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Let Inga Tell You: Cameras provide more security against crime than, say, starch

If nothing else, security camera footage is a good way to pass the time in a waiting room, Inga says.
(stock.adobe.com)

Last time, I wrote about the spate of crime in our area and the frustrated efforts of my neighbors to rein in what seems to be a nightly onslaught of bike thieves, garage break-ins, porch pirates, creepy trespassers and brazen burglary attempts, even when people are home, all caught up close and personal on what are now pervasive security cameras.

In the small town where I grew up, doors were unlocked and keys left in the car.

Fortunately, between the time I submitted that column (eight days before its Sept. 9 publication) and the time it appeared, a man suspected of being one of the boldest of the bike thieves, who had probably starred in more videos than the Kardashians, was finally apprehended thanks to dedicated efforts by the neighborhood.

The La Jolla Light reported that the suspect was being held in San Diego County Jail. Is he still there? Did he perhaps post bail with profits from fencing all those high-end bikes? [As of Sept. 21, he was still in jail.]

OK, sounding a little jaded here. But I was genuinely happy that at least one of the miscreants preying on my neighborhood finally might be at least temporarily a guest of law enforcement.

Like many of our neighbors, we installed exterior security cameras, although not the popular Ring variety that so many of our neighbors have. (They hadn’t really come out when we installed ours.)

I have to say that these cameras are a huge improvement over my earlier efforts at self-protection against crime. Or at least the illusion of it.

In my 12 years of single parenthood from 1983 to 1995, I felt utterly defenseless. I remember calling the Police Department early on and asking what it recommended for a woman alone with two young children.

After a long discourse about how I couldn’t do anything more to them than they intended to do to me (i.e., I was not permitted to kill someone who only intended to beat, maim and terrorize me) and a lecture that most weapons I might have could be used against me (no argument there), an officer suggested the lone-woman’s protection of choice: spray starch.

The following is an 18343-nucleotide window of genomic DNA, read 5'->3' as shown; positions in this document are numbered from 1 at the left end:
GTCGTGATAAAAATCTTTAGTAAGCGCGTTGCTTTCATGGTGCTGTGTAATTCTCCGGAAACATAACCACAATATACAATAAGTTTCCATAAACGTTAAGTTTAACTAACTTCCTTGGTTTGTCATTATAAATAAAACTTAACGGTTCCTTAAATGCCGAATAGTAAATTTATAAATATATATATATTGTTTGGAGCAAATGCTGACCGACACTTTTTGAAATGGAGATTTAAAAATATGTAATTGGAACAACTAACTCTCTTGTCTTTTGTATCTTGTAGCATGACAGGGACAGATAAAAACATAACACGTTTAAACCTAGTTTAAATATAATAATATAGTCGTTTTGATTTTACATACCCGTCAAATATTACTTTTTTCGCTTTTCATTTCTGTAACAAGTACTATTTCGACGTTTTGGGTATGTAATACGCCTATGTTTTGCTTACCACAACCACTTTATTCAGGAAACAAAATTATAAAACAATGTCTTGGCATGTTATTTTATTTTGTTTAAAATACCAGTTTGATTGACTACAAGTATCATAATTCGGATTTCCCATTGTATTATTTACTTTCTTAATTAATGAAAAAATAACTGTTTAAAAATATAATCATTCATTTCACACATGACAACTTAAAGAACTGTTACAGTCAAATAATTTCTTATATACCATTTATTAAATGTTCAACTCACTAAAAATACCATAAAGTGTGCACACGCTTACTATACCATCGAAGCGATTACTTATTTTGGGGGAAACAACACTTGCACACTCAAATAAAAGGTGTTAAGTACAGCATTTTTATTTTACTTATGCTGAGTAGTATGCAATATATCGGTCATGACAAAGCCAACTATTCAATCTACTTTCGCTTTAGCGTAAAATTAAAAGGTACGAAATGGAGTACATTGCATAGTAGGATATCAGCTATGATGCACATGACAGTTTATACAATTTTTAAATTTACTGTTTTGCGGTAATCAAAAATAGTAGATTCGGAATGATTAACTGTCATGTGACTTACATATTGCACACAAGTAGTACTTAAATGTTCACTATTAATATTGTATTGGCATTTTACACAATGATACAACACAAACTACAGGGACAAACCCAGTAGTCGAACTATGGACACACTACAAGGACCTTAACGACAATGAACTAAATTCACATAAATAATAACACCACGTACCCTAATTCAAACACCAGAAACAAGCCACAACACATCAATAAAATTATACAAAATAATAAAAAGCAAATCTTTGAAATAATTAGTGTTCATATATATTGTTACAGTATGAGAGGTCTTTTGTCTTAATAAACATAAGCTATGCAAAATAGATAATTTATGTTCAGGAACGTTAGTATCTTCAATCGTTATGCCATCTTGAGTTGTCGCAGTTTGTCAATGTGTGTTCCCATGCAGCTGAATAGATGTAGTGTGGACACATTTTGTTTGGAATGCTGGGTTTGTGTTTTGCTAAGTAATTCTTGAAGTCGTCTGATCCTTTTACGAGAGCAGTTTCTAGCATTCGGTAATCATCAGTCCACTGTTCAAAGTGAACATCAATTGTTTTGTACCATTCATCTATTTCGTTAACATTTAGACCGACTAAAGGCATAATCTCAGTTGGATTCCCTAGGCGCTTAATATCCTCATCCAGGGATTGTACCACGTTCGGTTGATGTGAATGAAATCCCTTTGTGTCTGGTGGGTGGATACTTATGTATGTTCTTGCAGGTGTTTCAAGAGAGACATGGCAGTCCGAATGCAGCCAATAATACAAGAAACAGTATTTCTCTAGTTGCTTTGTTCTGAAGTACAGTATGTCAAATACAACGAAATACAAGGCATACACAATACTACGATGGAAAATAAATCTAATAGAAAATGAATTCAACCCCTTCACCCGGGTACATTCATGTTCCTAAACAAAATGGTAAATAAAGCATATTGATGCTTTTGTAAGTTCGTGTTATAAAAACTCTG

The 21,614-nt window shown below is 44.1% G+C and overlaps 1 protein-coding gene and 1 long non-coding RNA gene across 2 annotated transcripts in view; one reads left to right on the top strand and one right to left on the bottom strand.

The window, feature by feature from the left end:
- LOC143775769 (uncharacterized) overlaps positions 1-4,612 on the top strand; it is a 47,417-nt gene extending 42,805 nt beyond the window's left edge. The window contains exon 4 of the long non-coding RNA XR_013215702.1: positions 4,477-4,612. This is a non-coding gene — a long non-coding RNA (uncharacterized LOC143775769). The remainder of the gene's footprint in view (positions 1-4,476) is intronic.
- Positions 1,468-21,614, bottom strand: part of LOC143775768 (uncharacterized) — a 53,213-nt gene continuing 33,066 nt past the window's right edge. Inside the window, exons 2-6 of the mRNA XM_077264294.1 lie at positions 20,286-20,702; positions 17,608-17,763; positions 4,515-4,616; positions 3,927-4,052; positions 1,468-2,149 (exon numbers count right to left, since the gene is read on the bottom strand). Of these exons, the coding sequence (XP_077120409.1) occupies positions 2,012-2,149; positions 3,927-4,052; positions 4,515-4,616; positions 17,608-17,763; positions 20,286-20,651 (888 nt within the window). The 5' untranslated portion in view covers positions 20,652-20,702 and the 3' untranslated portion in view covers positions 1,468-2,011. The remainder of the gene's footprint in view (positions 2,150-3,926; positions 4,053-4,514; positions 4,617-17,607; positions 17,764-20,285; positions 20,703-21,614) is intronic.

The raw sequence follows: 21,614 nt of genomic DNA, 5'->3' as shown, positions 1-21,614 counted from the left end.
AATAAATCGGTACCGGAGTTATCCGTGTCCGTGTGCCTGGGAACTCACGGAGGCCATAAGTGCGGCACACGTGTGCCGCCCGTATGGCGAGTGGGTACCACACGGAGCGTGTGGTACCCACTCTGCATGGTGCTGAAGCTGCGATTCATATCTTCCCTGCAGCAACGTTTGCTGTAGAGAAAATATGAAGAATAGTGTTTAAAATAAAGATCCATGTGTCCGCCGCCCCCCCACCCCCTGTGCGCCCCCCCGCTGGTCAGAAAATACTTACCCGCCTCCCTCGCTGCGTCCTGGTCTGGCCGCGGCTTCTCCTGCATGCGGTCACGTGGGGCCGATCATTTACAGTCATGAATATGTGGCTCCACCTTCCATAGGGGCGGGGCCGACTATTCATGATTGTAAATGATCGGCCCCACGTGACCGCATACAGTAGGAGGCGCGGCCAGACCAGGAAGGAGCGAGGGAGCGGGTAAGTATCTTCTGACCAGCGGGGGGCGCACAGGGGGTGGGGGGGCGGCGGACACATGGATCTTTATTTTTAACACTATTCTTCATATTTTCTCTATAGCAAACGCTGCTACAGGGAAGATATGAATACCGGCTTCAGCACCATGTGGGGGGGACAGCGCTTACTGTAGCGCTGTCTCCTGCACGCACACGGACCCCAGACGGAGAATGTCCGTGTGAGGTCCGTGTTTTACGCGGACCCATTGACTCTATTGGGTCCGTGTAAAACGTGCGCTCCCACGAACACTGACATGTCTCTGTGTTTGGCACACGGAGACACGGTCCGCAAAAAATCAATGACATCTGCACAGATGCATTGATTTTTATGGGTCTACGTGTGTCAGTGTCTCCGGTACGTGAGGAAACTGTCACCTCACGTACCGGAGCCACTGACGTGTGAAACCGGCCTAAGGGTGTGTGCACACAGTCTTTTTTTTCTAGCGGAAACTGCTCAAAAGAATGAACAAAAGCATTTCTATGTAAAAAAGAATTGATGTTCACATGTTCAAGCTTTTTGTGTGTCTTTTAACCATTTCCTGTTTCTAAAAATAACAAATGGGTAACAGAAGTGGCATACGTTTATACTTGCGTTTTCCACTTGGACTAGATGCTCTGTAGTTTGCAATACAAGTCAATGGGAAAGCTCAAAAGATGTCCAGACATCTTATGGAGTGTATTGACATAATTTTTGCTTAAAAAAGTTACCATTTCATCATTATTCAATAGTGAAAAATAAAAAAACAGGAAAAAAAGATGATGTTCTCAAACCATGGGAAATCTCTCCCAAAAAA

Seriously.

Frankly, spray starch never inspired that much confidence in me. Would the assailant wait while I shook the can as I hoped the nozzle was pointing at him and not me? Incapacitating myself seemed counterproductive to the scenario, although I’m sure the perp would have been grateful, if puzzled. The mere shock might have caused him to flee.

I specifically remember an incident soon after getting this advice when a neighbor friend mentioned that the previous night, she thought she heard someone in her backyard. Her husband got up and quietly got their gun out of the safe and loaded it. I found myself desperately envious of her: a man and a gun to protect her. (Three generations of rabidly feminist ancestors were turning over in their graves that I even thought this.) I, meanwhile, would have quietly reached for my can of spray starch and removed the cap.

When we installed our cameras, plenty of people told us that security cameras rarely result in anyone being arrested or convicted of a crime. But as I’ve written before, we’ve had our front fence taken out three times — the second and third times by hit-and-run drivers. (The 86-year-old lady in the ‘49 Dodge who did the first one may have tried to make a break for it, but I was faster.)

On another occasion, some reprobates seriously vandalized 50 cars on our street, including ours. So even if the police weren’t interested in making them accountable, I could see myself getting in touch with my inner vigilante and sending my cousin Guido to chat with them about it.

The folks who installed our video cameras told us that pretty much everyone who installs them has at least two motives. One, of course, is security. The other, the installers said, is not infrequently related to dog poop. Seriously. People want to know once and for all whose dog is inflicting feculent ordure on their lawn. Dare to deny it now, scumbag neighbor!

If you think there is a lot of contention about the seals and sea lions at La Jolla beaches, you don’t read Nextdoor.

A friend who has outdoor security cameras warned me that they are so much fun, I might end up canceling cable. And I confess she’s right. When I’m in a waiting room for an appointment, I pull out my phone (on which I can see my cameras) to see what’s happening at home. Frankly, usually not much. Sometimes somebody is putting a bag of dog poop in our trash.

I watch the neighbors unloading their groceries and people blasting through the stop sign in front of our house without even slowing down. (SDPD, we could work a deal here.)

Now that we’re officially crazy paranoid spy people with security cameras, I cruise through the replay of the night before to see if there was any action.

But most of all, I’m just grateful I have options other than spray starch.

Inga’s lighthearted looks at life appear regularly in the La Jolla Light. Reach her at inga47@san.rr.com. ◆